Peter Joyce on the UK and Terrorism after Brexit
In this article Peter Joyce, author of The Policing of Protest, Disorder and International Terrorism in the UK since 1945, reviews the potential difficulties facing the UK’s security during the Brexit process.
Events that occurred at Westminster on 22 March 2017 graphically illustrated the death and destruction associated with contemporary terrorism. This is frequently conducted on an international stage – attacks are planned in one country, executed in another and owe their inspiration to views and ideas disseminated on global forms of communication such as the internet.
However, tackling international terrorism effectively requires cooperation across national borders in areas that include intelligence / information-sharing and law enforcement. Although the European Union is not the only forum through which international responses to terrorism can be fashioned or coordinated, it is an important forum for the UK because of the proximity of areas such as Molenbeek in Brussels, which in recent years has been an area of significant importance focused around jihadist terrorism, including activities related to the Paris 'rolling attacks' in November 2015.
This situation begs the question as to whether this is a good moment for the UK to put itself in a position that may potentially exclude it from EU mechanisms which seek, through the joint action of member states, to counter international terrorism.
The EU has played an important role in combating terrorism and related forms of criminal activity such as money laundering. This has taken the form of putting forward a range of proposals for the adoption of member states in order to secure a common approach to counter terrorism. These have included the 2001 EU Action Plan to Combat Terrorism, the 2004 EU Plan of Action on Combating Terrorism and the 2005 EU Counter Terrorism Strategy.
A number of mechanisms have also been developed under the auspices of the EU to facilitate joint action by members states. These include Europol (whose work in connection with terrorism is discharged by bodies that include the European Counter-Terrorism Centre), the European Judicial Network in Criminal Matters and the European Arrest Warrant (EAW). Additionally, the UK – although outside of the borders aspect of Schengen Agreement and Convention – has participated since 2015 in the Second Generation Schengen Information System (SIS). All of these initiatives are of integral relevance to the EU-wide response to international terrorism.
The referendum campaign in June 2016 was dominated by negativity, in particular concerning immigration. It gave no prominence to the ways through which membership of the EU had provided for the safety and security of UK citizens.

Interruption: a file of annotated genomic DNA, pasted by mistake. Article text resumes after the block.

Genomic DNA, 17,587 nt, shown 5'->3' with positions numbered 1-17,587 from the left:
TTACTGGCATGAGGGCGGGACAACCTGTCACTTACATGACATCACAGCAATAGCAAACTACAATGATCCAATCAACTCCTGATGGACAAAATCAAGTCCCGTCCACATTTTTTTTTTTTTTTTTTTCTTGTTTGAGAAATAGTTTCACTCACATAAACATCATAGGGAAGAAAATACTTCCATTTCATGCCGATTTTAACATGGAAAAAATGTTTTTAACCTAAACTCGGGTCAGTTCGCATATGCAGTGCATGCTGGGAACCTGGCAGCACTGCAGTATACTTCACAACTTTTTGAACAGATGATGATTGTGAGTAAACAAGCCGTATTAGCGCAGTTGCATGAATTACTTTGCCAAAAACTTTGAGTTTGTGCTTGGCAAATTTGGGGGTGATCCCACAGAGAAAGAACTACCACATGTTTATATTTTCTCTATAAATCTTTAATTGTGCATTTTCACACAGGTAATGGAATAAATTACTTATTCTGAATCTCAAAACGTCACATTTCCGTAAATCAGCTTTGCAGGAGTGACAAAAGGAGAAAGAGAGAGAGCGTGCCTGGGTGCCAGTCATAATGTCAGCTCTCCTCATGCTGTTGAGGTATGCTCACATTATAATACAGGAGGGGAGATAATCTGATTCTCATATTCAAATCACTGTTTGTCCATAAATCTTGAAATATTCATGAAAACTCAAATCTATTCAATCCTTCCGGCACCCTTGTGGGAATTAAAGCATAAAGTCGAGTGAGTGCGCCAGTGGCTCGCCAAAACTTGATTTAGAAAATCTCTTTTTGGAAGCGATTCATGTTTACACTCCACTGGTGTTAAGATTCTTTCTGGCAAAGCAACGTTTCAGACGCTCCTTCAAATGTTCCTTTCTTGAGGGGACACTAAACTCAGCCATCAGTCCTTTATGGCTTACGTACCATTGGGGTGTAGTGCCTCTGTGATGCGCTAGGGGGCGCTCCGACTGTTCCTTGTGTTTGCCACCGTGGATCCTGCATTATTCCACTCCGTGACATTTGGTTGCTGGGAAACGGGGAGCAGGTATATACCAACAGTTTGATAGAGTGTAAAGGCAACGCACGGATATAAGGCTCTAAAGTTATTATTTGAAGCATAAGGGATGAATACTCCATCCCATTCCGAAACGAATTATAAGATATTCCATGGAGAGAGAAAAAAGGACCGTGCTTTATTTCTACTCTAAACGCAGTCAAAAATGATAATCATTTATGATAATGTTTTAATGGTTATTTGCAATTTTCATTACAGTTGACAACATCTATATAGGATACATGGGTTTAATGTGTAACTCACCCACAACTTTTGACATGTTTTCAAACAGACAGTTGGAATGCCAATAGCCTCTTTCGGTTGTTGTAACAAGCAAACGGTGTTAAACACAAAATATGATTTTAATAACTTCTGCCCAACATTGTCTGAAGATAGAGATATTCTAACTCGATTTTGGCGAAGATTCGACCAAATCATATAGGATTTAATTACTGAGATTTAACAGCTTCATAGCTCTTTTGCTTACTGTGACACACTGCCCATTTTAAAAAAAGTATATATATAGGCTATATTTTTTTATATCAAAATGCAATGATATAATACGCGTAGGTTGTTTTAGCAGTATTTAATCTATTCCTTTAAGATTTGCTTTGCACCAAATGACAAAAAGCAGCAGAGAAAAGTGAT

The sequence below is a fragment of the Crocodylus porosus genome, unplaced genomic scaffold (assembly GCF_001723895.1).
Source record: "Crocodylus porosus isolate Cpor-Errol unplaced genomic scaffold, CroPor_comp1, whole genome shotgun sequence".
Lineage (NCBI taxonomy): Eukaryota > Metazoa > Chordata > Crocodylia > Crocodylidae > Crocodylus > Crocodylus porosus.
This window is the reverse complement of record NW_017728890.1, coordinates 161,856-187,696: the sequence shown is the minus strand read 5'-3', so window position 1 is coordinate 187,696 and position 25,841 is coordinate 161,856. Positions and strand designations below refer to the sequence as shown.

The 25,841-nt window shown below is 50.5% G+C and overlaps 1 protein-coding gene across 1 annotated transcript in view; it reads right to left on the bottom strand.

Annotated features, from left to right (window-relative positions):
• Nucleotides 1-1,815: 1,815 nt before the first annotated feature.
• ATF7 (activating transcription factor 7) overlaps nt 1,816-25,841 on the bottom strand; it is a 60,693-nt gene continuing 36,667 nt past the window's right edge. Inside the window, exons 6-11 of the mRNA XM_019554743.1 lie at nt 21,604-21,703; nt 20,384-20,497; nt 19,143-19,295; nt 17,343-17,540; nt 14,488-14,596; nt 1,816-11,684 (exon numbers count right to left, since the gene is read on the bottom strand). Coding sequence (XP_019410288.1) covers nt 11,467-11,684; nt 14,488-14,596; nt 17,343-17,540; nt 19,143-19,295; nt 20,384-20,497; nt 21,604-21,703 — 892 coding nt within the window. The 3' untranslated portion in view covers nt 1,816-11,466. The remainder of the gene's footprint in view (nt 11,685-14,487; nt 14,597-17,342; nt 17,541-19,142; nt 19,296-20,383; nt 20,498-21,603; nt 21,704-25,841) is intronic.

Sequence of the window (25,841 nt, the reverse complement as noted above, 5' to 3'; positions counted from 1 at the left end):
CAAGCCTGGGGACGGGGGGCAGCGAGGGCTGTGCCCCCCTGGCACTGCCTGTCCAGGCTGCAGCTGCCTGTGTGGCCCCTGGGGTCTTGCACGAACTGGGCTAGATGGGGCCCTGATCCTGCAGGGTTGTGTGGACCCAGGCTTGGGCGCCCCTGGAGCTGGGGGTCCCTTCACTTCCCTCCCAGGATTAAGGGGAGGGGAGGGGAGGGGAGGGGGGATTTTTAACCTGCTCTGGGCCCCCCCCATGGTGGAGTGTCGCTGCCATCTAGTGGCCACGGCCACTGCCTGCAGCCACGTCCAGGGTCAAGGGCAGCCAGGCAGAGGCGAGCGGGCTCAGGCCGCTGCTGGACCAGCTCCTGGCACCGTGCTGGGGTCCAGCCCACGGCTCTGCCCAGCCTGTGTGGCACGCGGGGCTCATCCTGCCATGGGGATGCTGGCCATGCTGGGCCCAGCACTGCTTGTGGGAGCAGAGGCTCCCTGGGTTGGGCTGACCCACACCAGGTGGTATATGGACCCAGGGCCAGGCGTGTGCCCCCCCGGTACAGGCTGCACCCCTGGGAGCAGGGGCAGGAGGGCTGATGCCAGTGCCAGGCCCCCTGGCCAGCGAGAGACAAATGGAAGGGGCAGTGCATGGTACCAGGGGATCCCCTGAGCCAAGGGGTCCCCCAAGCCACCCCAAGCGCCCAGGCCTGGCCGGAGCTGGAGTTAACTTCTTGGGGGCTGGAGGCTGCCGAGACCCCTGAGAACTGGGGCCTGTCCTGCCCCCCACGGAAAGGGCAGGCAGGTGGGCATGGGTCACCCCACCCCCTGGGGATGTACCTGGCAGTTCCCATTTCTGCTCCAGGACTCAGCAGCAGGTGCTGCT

It is perfectly feasible that the UK could negotiate bespoke arrangements to retain membership or association with bodies such as Europol, the EAW and the Schengen SIS. These would be complex to construct but there are incentives to encourage the EU to facilitate these arrangements.
The UK plays an important role in international affairs through its membership of the UN Security Council (which also performs an important role in coordinating global responses to terrorism) and through other arrangements that include the 'five eyes' alliance of the UK, USA, Canada, Australia and New Zealand (which secures joint cooperation in relation to signals intelligence). The UK has also been an active participant to joint EU endeavours such as the EAW. There are thus strong incentives for the EU to facilitate such involvement post-Brexit.
However, there are potentially counter veiling pressures that might make it difficult for continued UK involvement in EU security measures following its departure from the EU.
Brexit negotiations are currently dominated by the theme of negotiating a trade deal between the UK and the EU and concerns have been expressed that the government's continued willingness to be involved in existing EU initiatives to combat international crime and terrorism may be used as a bargaining chip in discussions relating to securing a favourable trade deal with the EU. If the latter is not secured, the former may be abandoned.
These negotiations became clouded in early April by the inclusion of Gibraltar in the Brexit guidelines announced by the President of the EU Council, Donald Tusk. These indicated that when the UK had left the EU, no trade agreement between the EU and the UK would apply to Gibraltar without the agreement of the governments of Spain and the UK. Theoretically, this could place Gibraltar outside of any trading arrangements that are eventually constructed with the intention of coercing Gibraltar into union with Spain in order to safeguard the economic future of its citizens. The raising of this issue may serve to stiffen the resolve of those who favour a 'hard Brexit'.
This would entail the UK walking away from the EU without any deal on access to the single market and (probably) to the EU customs unions. Such a situation would make it very difficult for provide for the UK's future involvement in bodies such as Schengen's SIS and Europol that play an important role in helping to protect the UK against contemporary forms of international terrorism.
Peter Joyce is a Principal Lecturer in Criminology at Manchester Metropolitan University, UK. He has published widely in the areas of politics and he is also a regular contributor the journal of the Association of Chief Police Officers, Policing Today.